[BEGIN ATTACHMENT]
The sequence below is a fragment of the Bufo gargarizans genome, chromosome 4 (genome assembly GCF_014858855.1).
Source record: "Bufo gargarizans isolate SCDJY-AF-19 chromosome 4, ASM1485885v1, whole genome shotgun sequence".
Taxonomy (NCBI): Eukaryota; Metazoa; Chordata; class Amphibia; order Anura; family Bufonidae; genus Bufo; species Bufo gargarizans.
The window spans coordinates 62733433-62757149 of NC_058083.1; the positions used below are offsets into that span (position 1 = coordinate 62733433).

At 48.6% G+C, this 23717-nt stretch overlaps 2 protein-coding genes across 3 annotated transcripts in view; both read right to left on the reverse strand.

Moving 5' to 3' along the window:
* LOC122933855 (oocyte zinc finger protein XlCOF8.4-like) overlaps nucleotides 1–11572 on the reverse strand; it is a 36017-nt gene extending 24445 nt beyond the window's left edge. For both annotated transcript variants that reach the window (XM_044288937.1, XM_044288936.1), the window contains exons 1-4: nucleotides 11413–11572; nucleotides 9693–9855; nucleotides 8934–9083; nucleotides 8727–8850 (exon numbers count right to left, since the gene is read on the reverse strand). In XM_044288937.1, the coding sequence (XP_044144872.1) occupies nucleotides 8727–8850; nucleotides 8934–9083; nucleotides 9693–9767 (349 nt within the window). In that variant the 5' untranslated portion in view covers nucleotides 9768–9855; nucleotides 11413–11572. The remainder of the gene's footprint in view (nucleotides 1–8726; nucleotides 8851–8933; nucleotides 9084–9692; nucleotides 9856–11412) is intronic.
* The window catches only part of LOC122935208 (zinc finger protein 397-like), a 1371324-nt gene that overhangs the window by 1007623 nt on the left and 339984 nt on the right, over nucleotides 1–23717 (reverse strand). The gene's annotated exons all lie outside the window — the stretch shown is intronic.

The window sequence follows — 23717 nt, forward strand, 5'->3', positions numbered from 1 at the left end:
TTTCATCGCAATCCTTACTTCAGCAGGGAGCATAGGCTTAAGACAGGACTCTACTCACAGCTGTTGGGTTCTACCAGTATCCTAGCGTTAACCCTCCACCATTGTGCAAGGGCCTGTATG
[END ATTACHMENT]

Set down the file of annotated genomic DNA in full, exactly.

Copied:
The sequence below is a fragment of the Bufo gargarizans genome, chromosome 4 (genome assembly GCF_014858855.1).
Source record: "Bufo gargarizans isolate SCDJY-AF-19 chromosome 4, ASM1485885v1, whole genome shotgun sequence".
Taxonomy (NCBI): Eukaryota; Metazoa; Chordata; class Amphibia; order Anura; family Bufonidae; genus Bufo; species Bufo gargarizans.
The window spans coordinates 62733433-62757149 of NC_058083.1; the positions used below are offsets into that span (position 1 = coordinate 62733433).

At 48.6% G+C, this 23717-nt stretch overlaps 2 protein-coding genes across 3 annotated transcripts in view; both read right to left on the reverse strand.

Moving 5' to 3' along the window:
* LOC122933855 (oocyte zinc finger protein XlCOF8.4-like) overlaps nucleotides 1–11572 on the reverse strand; it is a 36017-nt gene extending 24445 nt beyond the window's left edge. For both annotated transcript variants that reach the window (XM_044288937.1, XM_044288936.1), the window contains exons 1-4: nucleotides 11413–11572; nucleotides 9693–9855; nucleotides 8934–9083; nucleotides 8727–8850 (exon numbers count right to left, since the gene is read on the reverse strand). In XM_044288937.1, the coding sequence (XP_044144872.1) occupies nucleotides 8727–8850; nucleotides 8934–9083; nucleotides 9693–9767 (349 nt within the window). In that variant the 5' untranslated portion in view covers nucleotides 9768–9855; nucleotides 11413–11572. The remainder of the gene's footprint in view (nucleotides 1–8726; nucleotides 8851–8933; nucleotides 9084–9692; nucleotides 9856–11412) is intronic.
* The window catches only part of LOC122935208 (zinc finger protein 397-like), a 1371324-nt gene that overhangs the window by 1007623 nt on the left and 339984 nt on the right, over nucleotides 1–23717 (reverse strand). The gene's annotated exons all lie outside the window — the stretch shown is intronic.

The window sequence follows — 23717 nt, forward strand, 5'->3', positions numbered from 1 at the left end:
TTTCATCGCAATCCTTACTTCAGCAGGGAGCATAGGCTTAAGACAGGACTCTACTCACAGCTGTTGGGTTCTACCAGTATCCTAGCGTTAACCCTCCACCATTGTGCAAGGGCCTGTATG